**Sample Preparation**

A total of 160 Fuji apples were obtained from a local fruit supermarket near Nanchang, Jiangxi province in China. The apple samples were stored at 20 °C constant temperature and 60% relative humidity for 24 h before vis–NIR spectra measurement. After that, three separate signs were made on the equator of each apple with the locations 120° apart, avoiding any obvious surface defects (such as bruises or scars).

**Spectral Data Acquisition**

NIR diffuse reflectance spectra in the 200–1100 nm region were obtained with NIR spectrometry equipment that consisted of four light sources that could be used both in the visible and near infrared region, 350–1650 nm (type reference: 41850SP, 12 V, 50 W, halogen, Osram lamps), a spectrometer, a fiber-optics probe (74-UV, Ocean Optics), an optical fiber, a fruit holder or light collection fixture, a computer system with SpectraSuite software (Ocean Optics), and other accessories. The transmission mode was applied for this experiment. The four light sources were placed at a height of about 200 mm above the sample. The fiber spectrometer used in this experiment was a model QE65000 system from Ocean Optics. This spectrometer was equipped with a 1044 horizontal × 64 vertical element linear silicon charge-coupled device (CCD) detector with a wavelength range of 200–1100 nm. The probe of the spectrometer was placed under and close to the sample. The arrangement of the equipment is shown in Figures 1 and 2. As for the spectrometer parameter setting, integration time was 100 ms, smoothness was 15, and the average number was 1. Before the spectrum collection of individual apple samples, the dark current and the reference should be measured. In this process, air was used as the reference. The spectra of all individual fruit were measured at three positions that were signed around the equator, approximately 120° apart, and perpendicular to the stem–calyx axis. The spectra of the samples were calculated as an average of the three measurements.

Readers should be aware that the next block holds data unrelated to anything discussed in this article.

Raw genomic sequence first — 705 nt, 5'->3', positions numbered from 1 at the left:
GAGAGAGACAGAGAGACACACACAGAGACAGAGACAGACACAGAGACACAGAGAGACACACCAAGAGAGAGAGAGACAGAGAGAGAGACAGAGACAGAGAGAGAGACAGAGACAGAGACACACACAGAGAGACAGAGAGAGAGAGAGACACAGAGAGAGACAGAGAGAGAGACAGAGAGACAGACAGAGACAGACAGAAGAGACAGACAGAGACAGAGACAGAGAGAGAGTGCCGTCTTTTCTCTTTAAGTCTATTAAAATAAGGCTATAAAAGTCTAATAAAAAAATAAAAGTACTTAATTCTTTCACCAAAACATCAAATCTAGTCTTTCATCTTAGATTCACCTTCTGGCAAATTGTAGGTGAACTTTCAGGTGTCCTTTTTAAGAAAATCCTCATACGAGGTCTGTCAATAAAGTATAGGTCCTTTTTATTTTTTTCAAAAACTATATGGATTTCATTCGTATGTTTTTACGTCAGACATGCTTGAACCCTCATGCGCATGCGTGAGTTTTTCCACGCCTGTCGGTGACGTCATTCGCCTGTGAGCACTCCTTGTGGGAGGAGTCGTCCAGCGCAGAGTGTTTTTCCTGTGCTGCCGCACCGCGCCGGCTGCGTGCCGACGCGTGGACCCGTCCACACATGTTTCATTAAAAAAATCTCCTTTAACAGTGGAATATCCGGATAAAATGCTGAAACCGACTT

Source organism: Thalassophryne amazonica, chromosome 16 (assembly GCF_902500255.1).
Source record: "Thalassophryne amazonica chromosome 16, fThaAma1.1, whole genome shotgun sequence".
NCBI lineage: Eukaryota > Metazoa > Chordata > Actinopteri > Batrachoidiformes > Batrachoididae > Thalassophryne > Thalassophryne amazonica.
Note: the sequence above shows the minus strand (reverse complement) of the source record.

Figure 1: Schematic diagram of NIR acquisition device.

**SSC Reference Measurement**

To build the calibration and the validation models, the real quality parameters of individual fruit should be assessed. The SSC values of the apples were determined using a conventional destructive testing method. The SSC values of apples were determined immediately after vis–NIR spectroscopy measurements using a digital refractometer (PR-101α, ATGO). The measurement accuracy is ±0.1 °Bx, and the measurement range is 0–45.0 °Bx with automatic temperature compensation.

Figure 2: Top view of light source and apple.

**Regression Model**

*PLS Model*

Because PLS is already widely used in mathematical algorithms for multivariate linear regression, the theory of these methods will not be presented explicitly herein. The principle behind the PLS algorithm is to correlate the spectrum *x _{i}*

Where β(withcircumflex) is a (p×1) vector of regression coefficients; and *b*(withcircumflex) _{0} is the model offset (1).

*LS-SVM Model*

The SVM method has been proven to be a useful approach for solving problems in nonlinear classification, function estimation, and density estimation. SVM is based on statistical learning theory related to the principle of structural risk minimization.

LS-SVM is an optimized algorithm based on the standard support vector machine proposed by Suykens (14). LS-SVM has a good theoretical foundation in the statistical learning method and the capability of dealing with linear and nonlinear multivariate calibration (15,16). The details of the LS-SVM algorithm can be found in the literature (14).